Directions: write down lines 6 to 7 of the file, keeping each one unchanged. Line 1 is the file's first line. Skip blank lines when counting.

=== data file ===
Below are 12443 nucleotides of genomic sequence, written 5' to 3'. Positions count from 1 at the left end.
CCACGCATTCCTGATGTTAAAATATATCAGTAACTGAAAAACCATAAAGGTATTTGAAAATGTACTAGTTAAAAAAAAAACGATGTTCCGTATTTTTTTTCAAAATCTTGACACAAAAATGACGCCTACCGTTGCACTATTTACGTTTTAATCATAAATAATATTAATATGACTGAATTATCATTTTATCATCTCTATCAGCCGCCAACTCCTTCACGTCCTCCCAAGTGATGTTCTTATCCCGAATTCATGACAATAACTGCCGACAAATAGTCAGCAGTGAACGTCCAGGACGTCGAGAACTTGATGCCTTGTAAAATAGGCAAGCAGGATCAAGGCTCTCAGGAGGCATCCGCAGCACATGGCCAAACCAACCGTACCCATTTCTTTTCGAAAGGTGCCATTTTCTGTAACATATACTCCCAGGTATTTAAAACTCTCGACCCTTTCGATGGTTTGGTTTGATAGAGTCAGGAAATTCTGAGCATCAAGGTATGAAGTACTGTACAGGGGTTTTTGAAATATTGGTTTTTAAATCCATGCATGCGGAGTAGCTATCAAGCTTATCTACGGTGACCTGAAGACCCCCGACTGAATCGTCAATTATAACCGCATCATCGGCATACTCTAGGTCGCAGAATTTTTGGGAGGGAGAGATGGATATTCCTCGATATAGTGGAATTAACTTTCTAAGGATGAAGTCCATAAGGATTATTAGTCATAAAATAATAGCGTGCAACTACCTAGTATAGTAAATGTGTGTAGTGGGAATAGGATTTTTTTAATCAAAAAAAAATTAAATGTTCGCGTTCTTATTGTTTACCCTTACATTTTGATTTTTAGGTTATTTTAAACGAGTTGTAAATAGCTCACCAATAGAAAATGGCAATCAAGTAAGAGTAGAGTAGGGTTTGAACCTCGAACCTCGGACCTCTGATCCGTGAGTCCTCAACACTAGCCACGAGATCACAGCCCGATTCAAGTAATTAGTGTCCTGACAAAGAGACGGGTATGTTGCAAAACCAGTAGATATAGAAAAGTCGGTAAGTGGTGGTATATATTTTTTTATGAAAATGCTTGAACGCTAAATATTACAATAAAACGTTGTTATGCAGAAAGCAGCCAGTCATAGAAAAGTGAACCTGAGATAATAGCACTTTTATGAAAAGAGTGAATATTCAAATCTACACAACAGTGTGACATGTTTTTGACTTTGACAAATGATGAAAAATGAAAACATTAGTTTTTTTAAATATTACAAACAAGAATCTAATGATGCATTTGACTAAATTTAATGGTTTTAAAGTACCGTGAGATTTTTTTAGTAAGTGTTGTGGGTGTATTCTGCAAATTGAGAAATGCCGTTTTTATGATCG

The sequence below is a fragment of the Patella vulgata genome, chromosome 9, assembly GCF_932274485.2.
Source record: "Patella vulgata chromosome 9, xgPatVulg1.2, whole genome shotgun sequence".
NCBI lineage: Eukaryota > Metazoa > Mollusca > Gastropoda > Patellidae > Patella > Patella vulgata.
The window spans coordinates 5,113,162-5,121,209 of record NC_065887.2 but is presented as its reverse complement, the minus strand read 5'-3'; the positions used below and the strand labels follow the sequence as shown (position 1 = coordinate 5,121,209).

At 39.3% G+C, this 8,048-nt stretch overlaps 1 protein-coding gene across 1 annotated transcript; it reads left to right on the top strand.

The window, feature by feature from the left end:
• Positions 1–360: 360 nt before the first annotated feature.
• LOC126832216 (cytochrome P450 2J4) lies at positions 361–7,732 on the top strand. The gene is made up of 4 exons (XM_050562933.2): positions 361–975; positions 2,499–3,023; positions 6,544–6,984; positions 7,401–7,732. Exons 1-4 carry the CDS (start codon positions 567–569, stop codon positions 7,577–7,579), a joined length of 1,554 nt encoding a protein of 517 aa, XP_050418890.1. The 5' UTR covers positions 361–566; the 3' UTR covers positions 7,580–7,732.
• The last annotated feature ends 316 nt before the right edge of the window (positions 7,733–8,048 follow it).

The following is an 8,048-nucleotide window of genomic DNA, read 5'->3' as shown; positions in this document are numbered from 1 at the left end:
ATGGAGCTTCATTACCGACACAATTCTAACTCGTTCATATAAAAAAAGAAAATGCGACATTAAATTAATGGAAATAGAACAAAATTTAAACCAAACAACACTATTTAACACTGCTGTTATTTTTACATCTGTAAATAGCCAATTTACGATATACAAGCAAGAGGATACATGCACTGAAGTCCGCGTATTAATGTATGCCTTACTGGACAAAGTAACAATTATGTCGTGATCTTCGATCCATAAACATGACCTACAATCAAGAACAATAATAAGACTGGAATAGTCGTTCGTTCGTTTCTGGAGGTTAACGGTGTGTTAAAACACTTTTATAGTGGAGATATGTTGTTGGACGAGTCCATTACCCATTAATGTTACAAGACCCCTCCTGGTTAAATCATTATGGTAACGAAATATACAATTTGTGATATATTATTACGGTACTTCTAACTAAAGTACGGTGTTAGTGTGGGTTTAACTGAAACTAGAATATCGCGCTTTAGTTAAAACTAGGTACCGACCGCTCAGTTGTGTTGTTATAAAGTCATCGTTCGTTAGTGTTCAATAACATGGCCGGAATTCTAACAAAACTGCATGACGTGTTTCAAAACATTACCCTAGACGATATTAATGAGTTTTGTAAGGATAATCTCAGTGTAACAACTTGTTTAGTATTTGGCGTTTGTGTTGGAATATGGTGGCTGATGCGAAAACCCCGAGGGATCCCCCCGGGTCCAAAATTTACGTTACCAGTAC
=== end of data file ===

The window spans coordinates 5,113,162-5,121,209 of record NC_065887.2 but is presented as its reverse complement, the minus strand read 5'-3'; the positions used below and the strand labels follow the sequence as shown (position 1 = coordinate 5,121,209).

At 39.3% G+C, this 8,048-nt stretch overlaps 1 protein-coding gene across 1 annotated transcript; it reads left to right on the top strand.